I recall when the first iPod came out in 2001. It was revolutionary – 1000 songs on a portable and extremely attractive hard drive! Less than two years after the release of the iPod, Apple launched the iTunes Store. It was one thing to fit [a portion of] your CD collection onto an iPod, it was another to be faced with the reality that said CDs were no longer useful; one can simply purchase and download digital files which would be synced up with your iPod in minutes. One need not drive to the record store only to find out that the record they intended to buy was no longer in stock (and would, say, Best Buy even carry a Danielson record?!). Soon the iPod (or any MP3 player for that matter) would be easily adaptable to all settings: one’s car or one’s living room, through a portable stereo in the park or strapped to one’s arm during a workout. The sale of CDs has steadily dropped since the introduction of the iPod and similar devices and CDs are quickly becoming a thing of the past.
Although I often despise the association, I am of the CD generation. My family made excessive use of cassette tapes (especially my father’s Van Halen and Eric Clapton and my mother’s Fleetwood Mac and The Beach Boys), but CDs were around for four years before I was even born. I remember my first two CDs: Weezer’s first self-titled record (aka The Blue Album) and Mellon Collie and the Infinite Sadness by The Smashing Pumpkins. Since then, my collection has grown considerably. Still, even with the hundreds of CDs I’ve collected over the last fifteen years, I can fit four times as many on my 120 GB iPod. With services like iTunes, eMusic, Lala, Amazon, etc., complete MP3 albums can be downloaded for a fraction of the price of a new CD, and unless one has some high-end headphones or a high-end stereo system (a lot of $, £, €, ¥,…) the difference between a standard MPEG audio file (160 kbps) and a standard CD (1200 kbps) is rather unnoticeable.
With all of this technological allure some people are still unsettled by the change. I myself prefer to have the album in my hands because I appreciate creative packaging design to a near-obsessive degree. Any look inside a [post Pablo Honey] Radiohead album booklet would quickly convince one of the inferiority of an exclusively digital musical experience (even such an experience with a picture of an album cover on a computer screen). And while we already have the platform for digital music (computers and MP3 players) couldn’t we save on so much physical consumption by switching exclusively to digital music? Even when considering environmental issues like the possibility reducing the production of plastics and paper, I find this option difficult to stomach for the same reason that I find digital books difficult to stomach. There’s something to having a physical CD/package and a physical book in one’s hand…or is there?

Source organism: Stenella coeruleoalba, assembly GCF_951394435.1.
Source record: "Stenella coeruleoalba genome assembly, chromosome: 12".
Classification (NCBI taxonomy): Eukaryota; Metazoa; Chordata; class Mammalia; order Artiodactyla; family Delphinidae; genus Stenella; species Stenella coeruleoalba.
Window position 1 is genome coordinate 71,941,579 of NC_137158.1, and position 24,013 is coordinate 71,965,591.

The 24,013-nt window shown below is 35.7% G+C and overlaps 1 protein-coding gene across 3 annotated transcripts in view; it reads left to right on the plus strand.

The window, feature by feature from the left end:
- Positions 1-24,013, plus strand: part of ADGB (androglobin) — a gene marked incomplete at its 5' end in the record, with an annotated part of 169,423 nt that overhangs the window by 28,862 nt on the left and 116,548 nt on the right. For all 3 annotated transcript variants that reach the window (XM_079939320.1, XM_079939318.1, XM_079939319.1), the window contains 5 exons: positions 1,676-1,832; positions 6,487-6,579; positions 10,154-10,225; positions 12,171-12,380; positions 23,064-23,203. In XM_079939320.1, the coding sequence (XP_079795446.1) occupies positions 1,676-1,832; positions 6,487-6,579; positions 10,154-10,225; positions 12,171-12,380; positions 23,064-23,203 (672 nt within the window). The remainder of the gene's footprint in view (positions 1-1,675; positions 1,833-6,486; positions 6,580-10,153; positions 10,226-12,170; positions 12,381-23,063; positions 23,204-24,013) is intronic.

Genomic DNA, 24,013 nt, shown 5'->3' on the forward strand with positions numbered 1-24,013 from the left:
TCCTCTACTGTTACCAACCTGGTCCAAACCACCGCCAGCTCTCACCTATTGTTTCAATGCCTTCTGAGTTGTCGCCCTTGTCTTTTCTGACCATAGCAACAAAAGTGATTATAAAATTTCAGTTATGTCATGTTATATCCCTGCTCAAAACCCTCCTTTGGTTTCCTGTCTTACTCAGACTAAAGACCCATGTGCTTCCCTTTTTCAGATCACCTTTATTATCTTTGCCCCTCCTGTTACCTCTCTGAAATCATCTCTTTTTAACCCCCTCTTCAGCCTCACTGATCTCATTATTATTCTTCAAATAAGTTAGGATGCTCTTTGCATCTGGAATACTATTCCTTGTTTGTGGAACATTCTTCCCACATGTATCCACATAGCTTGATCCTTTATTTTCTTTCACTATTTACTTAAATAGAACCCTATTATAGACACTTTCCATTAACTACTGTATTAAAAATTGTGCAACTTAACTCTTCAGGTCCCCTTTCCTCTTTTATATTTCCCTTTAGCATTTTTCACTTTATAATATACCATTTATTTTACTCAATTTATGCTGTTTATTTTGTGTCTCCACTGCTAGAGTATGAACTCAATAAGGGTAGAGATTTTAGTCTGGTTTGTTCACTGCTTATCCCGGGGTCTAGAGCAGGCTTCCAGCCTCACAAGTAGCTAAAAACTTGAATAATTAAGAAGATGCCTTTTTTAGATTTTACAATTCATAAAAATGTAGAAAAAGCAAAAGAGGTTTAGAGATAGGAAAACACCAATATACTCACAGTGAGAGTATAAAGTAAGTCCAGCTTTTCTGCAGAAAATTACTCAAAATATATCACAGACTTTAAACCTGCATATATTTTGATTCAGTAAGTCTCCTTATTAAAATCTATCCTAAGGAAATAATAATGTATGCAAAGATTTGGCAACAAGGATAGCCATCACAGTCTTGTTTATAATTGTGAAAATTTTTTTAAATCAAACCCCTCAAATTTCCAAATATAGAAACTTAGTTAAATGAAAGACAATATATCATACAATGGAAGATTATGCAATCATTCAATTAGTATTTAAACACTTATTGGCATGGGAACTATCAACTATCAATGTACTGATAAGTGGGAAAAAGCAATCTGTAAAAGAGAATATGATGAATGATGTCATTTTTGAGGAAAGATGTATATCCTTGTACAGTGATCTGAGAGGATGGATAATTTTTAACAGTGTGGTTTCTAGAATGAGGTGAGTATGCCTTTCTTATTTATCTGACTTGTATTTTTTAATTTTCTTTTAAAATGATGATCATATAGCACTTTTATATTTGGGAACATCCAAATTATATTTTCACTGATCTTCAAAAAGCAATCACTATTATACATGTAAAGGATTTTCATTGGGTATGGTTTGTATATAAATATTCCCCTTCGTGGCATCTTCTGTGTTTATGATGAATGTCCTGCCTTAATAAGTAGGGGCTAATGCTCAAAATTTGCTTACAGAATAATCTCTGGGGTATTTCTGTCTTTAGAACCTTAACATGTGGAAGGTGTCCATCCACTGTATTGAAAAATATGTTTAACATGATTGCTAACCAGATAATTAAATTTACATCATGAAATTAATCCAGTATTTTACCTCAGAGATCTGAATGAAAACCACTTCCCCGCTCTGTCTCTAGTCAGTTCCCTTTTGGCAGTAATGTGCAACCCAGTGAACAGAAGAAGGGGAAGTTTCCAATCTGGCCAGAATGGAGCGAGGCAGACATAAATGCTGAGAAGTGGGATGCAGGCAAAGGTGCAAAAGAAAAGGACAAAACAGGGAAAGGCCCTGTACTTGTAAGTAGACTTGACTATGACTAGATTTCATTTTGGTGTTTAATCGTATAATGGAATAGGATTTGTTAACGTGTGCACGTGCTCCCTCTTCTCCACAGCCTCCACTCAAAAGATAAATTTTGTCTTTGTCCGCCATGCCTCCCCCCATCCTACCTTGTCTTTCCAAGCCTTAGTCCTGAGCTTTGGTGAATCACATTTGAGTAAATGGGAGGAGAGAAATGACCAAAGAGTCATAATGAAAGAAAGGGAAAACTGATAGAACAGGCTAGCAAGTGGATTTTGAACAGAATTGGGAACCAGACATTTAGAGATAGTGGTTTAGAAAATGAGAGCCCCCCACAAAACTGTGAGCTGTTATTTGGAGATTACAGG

Mass production of recorded music didn’t exist until about a quarter of the way into the 20th century. At that time the vinyl phonograph record was the standard and it could only play from two-to-three minutes of music per side. By 1949, vinyl records were in 12-inch LP (45-minute long play) form. This became the standard length of a record. Eventually this was followed by the use of magnetic tape: the 8-track cassette in the late sixties and early seventies followed by the compact cassette, which could generally play up to 45 minutes of music.
In a recent interview with Paste, Sufjan Stevens expressed his own crisis with regard to this whole shift in the way we can experience music:
I’m wondering, why do people make albums anymore when we just download? Why are songs like three or four minutes, and why are records 40 minutes long? They’re based on the record, vinyl, the CD, and these forms are antiquated now. So can’t an album be eternity, or can’t it be five minutes? … I no longer really have faith in the album anymore. I no longer have faith in the song.
Perhaps we find ourselves in this crisis with Sufjan, but while he remains skeptical, I remain hopeful. From 2006 to 2007, vinyl record sales jumped more than 85%, and from 2007 to 2008 vinyl record sales jumped another 89%. Yes, collecting vinyl records is extremely trendy and hip at the moment, and yes, when these hipsters accidentally become parents or are forced into real life via some other circumstance they might realise that investing their money in vinyl records solely for the propagation of their hipster image is not very hip after all. But I still believe that these market figures are indicative of a basic human need for ritual and tradition of some sort.
It is true that there is nothing particularly sacred about the length of an LP or a cassette or a CD, but does the freedom of the age of digital music distribution and consumption require that we abandon the [recent] traditions we’ve grown up with? Just because the technology moves along and just because we move along with it doesn’t mean that we can’t slow down and savour the beauty and simplicity of the traditional way we experience recorded music, packaging included. After all, music is art and art is aesthetic and aesthetic is beauty and beauty, as Kant has defined for us in the Third Moment of his Critique of the Power of Judgment, “is the form of the purposiveness of an object, insofar as it is perceived in it without representation of an end.”
I see great correlations between this issue, ritual, and Church tradition, but that’s for another post.
[Elijah adds: Pet Sounds added to Listening]